A closer look at OSHA’s plans

Assistant Secretary of Labor John Henshaw went into great detail describing some of OSHA plans and goals for addressing ergonomics problems. Here are some of the highlights:

• Inspections: While the number of OSHA inspections has remained fairly steady in recent years, there will be about 400 more inspections conducted in 2002 than in 2001. Next year, 1,300 more inspections will be added.

• Communication: OSHA recently sent letters to more than 13,000 worksites, advising them that they had high injury and illness rates and offering help to improve worker safety and health.

• Site-Specific Targeting Program: Sites with the highest reported injury and illness rates are most likely to be inspected. Over the next year, about 3,000 sites will be inspected under this program.

• Professional Certification: OSHA believes professional certification establishes expertise and enhances credibility. An OSHA group is reviewing requirements and costs to get professional certifications for compliance officers and other agency employees.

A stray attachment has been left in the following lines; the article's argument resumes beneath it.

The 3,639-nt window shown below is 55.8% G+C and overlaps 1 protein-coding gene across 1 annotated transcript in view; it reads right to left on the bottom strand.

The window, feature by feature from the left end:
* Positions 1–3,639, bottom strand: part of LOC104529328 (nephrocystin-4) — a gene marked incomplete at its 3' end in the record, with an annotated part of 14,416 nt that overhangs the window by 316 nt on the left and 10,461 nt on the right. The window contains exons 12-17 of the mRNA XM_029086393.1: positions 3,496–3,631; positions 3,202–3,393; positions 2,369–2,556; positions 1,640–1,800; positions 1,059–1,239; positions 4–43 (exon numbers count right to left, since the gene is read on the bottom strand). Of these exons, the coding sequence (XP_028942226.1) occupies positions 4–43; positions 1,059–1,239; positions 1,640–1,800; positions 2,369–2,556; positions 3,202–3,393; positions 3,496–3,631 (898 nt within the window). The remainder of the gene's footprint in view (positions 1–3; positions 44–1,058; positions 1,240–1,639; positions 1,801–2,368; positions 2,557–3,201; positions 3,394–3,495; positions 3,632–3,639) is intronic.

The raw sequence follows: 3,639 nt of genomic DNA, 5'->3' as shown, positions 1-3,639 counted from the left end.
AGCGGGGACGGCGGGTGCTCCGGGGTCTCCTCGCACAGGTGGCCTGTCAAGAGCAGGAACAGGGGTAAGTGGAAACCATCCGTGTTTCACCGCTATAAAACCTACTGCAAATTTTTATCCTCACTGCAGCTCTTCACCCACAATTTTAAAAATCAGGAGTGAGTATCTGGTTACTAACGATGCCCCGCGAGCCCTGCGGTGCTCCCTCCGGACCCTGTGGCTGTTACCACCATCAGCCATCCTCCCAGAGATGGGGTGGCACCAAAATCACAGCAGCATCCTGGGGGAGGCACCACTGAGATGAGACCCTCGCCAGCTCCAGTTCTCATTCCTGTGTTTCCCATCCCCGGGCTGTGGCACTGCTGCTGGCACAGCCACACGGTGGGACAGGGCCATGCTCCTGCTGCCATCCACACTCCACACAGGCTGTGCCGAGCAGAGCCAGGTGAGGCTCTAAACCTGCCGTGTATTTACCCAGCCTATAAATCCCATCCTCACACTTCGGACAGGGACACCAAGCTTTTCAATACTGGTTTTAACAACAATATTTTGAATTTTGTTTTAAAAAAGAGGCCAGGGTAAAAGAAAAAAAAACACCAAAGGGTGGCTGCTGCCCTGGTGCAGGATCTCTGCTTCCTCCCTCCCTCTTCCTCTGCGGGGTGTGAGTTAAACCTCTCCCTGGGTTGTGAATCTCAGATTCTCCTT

• Outreach: OSHA’s 24-hour line — (800) 321-OSHA — now offers a Spanish option. A Spanish page has been added to the web site for employers and employees. The agency’s Hispanic Task Force, established last fall, is actively pursuing partnerships and planning a summit to share successful strategies in reaching employers and workers with limited English.

• QuickTakes: This new free service is a bimonthly news memo that can be automatically delivered to your e-mail address. This roundup of news items includes links to more detailed information on the OSHA web page (www.osha.gov).